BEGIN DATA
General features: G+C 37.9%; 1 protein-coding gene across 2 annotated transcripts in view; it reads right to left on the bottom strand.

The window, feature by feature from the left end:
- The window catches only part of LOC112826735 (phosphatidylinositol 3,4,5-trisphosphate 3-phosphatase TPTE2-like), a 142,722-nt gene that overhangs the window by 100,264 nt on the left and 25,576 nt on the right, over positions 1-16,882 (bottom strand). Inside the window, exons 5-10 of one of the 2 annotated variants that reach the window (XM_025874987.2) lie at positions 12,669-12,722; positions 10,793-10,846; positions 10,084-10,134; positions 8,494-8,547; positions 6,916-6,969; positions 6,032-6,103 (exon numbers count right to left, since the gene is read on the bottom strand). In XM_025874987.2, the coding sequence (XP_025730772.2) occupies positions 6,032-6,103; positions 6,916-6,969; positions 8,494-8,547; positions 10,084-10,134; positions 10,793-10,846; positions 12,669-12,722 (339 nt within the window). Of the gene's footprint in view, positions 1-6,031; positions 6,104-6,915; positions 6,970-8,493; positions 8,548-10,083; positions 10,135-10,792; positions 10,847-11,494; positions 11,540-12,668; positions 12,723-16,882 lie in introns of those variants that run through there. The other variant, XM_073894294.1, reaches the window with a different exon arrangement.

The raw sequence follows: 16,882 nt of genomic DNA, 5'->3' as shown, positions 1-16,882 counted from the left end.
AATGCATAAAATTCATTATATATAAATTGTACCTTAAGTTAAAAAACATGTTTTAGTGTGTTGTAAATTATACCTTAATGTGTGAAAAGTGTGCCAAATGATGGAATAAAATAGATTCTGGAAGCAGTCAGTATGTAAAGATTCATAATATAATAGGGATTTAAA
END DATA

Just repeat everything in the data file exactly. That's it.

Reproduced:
General features: G+C 37.9%; 1 protein-coding gene across 2 annotated transcripts in view; it reads right to left on the bottom strand.

The window, feature by feature from the left end:
- The window catches only part of LOC112826735 (phosphatidylinositol 3,4,5-trisphosphate 3-phosphatase TPTE2-like), a 142,722-nt gene that overhangs the window by 100,264 nt on the left and 25,576 nt on the right, over positions 1-16,882 (bottom strand). Inside the window, exons 5-10 of one of the 2 annotated variants that reach the window (XM_025874987.2) lie at positions 12,669-12,722; positions 10,793-10,846; positions 10,084-10,134; positions 8,494-8,547; positions 6,916-6,969; positions 6,032-6,103 (exon numbers count right to left, since the gene is read on the bottom strand). In XM_025874987.2, the coding sequence (XP_025730772.2) occupies positions 6,032-6,103; positions 6,916-6,969; positions 8,494-8,547; positions 10,084-10,134; positions 10,793-10,846; positions 12,669-12,722 (339 nt within the window). Of the gene's footprint in view, positions 1-6,031; positions 6,104-6,915; positions 6,970-8,493; positions 8,548-10,083; positions 10,135-10,792; positions 10,847-11,494; positions 11,540-12,668; positions 12,723-16,882 lie in introns of those variants that run through there. The other variant, XM_073894294.1, reaches the window with a different exon arrangement.

The raw sequence follows: 16,882 nt of genomic DNA, 5'->3' as shown, positions 1-16,882 counted from the left end.
AATGCATAAAATTCATTATATATAAATTGTACCTTAAGTTAAAAAACATGTTTTAGTGTGTTGTAAATTATACCTTAATGTGTGAAAAGTGTGCCAAATGATGGAATAAAATAGATTCTGGAAGCAGTCAGTATGTAAAGATTCATAATATAATAGGGATTTAAA